It eventually hit me that I WAS being unfair towards my mother. The milestones my children achieved in each stage of their lives had given me the opportunity to trust them with additional responsibilities. My mom is in the stage of her life where the milestones are reversing, and I cannot expect her to be responsible for what she used to have the ability to do before.

“I am going to read a short story to you, and then ask you some questions at the end.” As the doctor finished and started inquiring about what she could retain from the storyline, she became increasingly agitated knowing she was not doing well.

This woman had battled breast cancer in her 40s, went on to earn her degree in engineering and is currently spending her retirement taking care of her husband of 40 years, my father, who has progressed dementia. Her independence is important to her; her pride, fragile. I had to carefully gauge the best way to assist her without making her feel like she had lost control and was incapable of taking care of herself and my father.

“All right, now I want you to draw the face of a clock, with the time reading five to eleven.” She did well with this one. It took her some time, with her only real slip up being the inability to remember if the minute hand was shorter or longer than the hour hand.

Going back in time was what I needed to do to gain the right perspective on how to move forward. I remembered the wonderful childhood I had growing up thanks to the choices and sacrifices she and my father made for my brother and me. The important car ride conversations we had. Our bonding times watching musicals. When we laughed so hard we cried.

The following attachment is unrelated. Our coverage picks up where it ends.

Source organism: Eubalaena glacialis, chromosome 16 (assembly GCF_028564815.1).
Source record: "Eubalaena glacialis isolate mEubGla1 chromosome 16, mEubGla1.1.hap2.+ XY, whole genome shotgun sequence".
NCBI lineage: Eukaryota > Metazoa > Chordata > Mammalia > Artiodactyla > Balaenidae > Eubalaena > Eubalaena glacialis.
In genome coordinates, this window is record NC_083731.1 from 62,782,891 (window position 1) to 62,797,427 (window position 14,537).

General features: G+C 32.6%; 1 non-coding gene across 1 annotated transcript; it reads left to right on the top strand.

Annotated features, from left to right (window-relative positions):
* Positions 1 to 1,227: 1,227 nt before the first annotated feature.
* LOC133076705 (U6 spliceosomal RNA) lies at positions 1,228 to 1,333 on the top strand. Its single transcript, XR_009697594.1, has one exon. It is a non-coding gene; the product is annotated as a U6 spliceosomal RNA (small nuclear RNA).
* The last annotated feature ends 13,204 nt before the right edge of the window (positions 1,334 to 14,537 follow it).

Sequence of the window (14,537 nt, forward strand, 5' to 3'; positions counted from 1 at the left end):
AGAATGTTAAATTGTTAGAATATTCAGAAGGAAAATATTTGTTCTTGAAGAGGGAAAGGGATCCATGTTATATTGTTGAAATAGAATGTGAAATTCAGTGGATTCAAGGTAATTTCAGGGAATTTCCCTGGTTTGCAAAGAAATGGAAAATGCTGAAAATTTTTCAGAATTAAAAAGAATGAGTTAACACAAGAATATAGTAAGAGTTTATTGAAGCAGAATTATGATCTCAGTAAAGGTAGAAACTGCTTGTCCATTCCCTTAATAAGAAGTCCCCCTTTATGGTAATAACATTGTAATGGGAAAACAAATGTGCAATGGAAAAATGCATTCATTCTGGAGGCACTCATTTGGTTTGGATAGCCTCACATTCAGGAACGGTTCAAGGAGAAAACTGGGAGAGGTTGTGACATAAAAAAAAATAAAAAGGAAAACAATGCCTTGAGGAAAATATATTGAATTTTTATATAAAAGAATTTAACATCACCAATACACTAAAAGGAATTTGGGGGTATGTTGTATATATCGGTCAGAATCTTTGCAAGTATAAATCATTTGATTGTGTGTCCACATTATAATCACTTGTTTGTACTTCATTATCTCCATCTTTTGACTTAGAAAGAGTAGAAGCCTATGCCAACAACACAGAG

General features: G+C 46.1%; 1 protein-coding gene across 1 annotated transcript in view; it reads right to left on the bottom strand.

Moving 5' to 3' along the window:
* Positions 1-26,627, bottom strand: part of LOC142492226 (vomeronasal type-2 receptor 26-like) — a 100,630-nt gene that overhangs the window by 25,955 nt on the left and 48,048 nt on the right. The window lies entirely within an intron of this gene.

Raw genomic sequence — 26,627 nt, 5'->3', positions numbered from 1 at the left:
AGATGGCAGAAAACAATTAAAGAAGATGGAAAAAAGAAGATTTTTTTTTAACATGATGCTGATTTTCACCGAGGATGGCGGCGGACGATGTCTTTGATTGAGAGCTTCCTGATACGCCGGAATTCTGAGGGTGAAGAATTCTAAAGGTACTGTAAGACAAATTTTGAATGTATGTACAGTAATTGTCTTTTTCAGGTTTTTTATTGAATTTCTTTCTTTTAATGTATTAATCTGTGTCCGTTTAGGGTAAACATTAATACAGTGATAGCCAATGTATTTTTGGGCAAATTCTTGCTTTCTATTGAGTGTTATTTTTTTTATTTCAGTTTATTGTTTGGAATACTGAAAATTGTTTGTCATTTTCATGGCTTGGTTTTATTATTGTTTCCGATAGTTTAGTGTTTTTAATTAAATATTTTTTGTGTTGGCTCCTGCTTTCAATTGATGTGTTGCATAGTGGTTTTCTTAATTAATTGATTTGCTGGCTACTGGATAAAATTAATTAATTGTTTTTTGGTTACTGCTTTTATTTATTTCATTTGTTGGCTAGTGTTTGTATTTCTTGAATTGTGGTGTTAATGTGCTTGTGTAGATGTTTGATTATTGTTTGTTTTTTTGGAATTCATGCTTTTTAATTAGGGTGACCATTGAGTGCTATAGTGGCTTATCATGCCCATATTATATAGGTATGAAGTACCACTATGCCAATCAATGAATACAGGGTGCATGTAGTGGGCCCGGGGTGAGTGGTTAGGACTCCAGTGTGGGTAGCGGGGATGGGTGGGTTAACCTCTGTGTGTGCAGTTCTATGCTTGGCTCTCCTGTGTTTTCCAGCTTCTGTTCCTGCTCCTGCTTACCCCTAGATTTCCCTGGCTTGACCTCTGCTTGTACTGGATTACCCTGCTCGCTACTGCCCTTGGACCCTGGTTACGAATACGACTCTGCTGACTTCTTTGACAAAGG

“For this next test, I will give you 30 seconds to name as many animals as possible. And go.”

“Uhhh…dog. Cat. Frog. Horse. Pig. Dog….” She went on to name about 10 animals before her time was up.

Over time, I have learned to pick my battles, like a mother with a child. Let her speak, even if it’s only to repeat herself. Not to argue with her about whether she’s right or wrong on the less important subjects, because frankly it doesn’t matter. Time, and love, is all that matters.

“We are just about done, Mrs. L,” the doctor said, shuffling his papers on his clipboard. “Now all I need you to do is to tell me the five words I gave you at the beginning of the test.”

My mother gave a sigh and looked to me. I tried to soften the blow. “I honestly don’t know if I remember all the words, mom.”

“Uh…apple. Dog? Hmmm, sheep?” That’s as far as she got.

The doctor talked about the importance of making any legal changes soon: DNR, Last Will & Testament, Power of Attorney, Advanced Directive. My mom cried. My heart broke.

We’ve set up a bedroom in the house for my parents, preparing for the day they move in with us. My vision of motherhood has now changed to include my parents with my children. I wish to continue growing and learning from my mother who has such a knack for remembering the good over the bad.

As my mom and I walked out of the doctor’s office, she turned to me and smiled. “That was a good visit, don’t you think?” She asked, her cheeks still wet from her tears.